By Amie Miller
Recently, I lost a friend in one of my work places, out of nowhere, and it made me really sad. I’ve worked
some pretty crappy jobs, and I still do, but those friendships are why I come back to grin and bear it;
workplace friends are sometimes the whole reason you get excited to go to work. This particular friend
is a lot like me: we are both broke, young, educated, and poor. I am too scared to quit, but there is
always that daydream of just quitting and not looking back. My friend has way more courage than I do.
But her quitting got me thinking: why do poor people quit their job that they really need?
I think there is a part of societal thinking in the past ten years that says, “Any job is a good job.” I call
bullshit. I am no stranger to unions — my dad has been working in unions for most of my life. The
benefits have been awesome for my family because, yep, health insurance! I work for a union now and I
am glad I do, because I was in a position where having a second job was going to get me fired. I did
nothing wrong and had the paperwork and literature to prove it. The union backed me up as well as my
coworkers who also had second jobs; if one of us were to go down, we had a team. I can’t imagine
where I would be without the union. Union jobs are good jobs which is why I have a big problem with
the money rigging of politics. I sure as hell don’t support any Koch, I mean politician, who wants to
squash something like bargaining rights. I don’t like this job; in fact, I hate it most days. There is always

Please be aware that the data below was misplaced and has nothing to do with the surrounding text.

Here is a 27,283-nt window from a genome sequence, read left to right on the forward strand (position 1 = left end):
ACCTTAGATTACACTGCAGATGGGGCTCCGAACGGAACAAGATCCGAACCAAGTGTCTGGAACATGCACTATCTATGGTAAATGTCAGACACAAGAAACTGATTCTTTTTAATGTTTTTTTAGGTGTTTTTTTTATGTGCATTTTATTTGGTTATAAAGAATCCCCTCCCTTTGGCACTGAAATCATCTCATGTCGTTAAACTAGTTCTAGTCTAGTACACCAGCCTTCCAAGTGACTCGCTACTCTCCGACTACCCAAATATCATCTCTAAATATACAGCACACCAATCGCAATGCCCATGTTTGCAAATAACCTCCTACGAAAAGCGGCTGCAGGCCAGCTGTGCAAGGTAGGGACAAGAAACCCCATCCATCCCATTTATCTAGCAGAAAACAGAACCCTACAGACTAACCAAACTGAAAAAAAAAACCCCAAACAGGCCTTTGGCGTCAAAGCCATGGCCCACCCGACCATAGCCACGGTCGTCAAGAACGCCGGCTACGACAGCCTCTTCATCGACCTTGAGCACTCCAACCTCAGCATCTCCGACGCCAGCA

that daydream, but for now, it is keeping me alive.
So why do poor people leave their jobs? Well, there is always pursuit of the better pay. Ten extra cents
an hour may not mean much to others, but let’s just say you work an eight hour day and pay 23% in
taxes after on your paycheck. For me, that is enough to buy lunch. I like being able to afford food, don’t
What about those who take lower paying jobs? Ah, well here is where it gets complicated. It is about the
environment. Maybe you have a really crappy manager. You might have such a crappy schedule that it
makes it hard on your family and/or your own health. Kudos to those who work nights! A lesser-paying
job isn’t ideal, but I am sure it beats having a micromanager on your ass while you stock cans. Cleaning
for some can be cathartic and, trust me, there is job security is custodial.
What about those who quit and don’t have a job (or even look)? Here is where it’s more complicated to
explain. In rare instances, it is better to stay unemployed than to be employed. For those of you not in
the know, Republicans really don’t like any form of public assistance. If you watch Fox News at all, you
have probably seen at least one piece about how poor people are lazy, uneducated, and make bad
decisions. This is coming from nice looking white people in a studio.
Poor people are smart as hell. Formal education after high school is optional, but practical knowledge is
not. We know where to find things and services in the little known places that surprise me every day.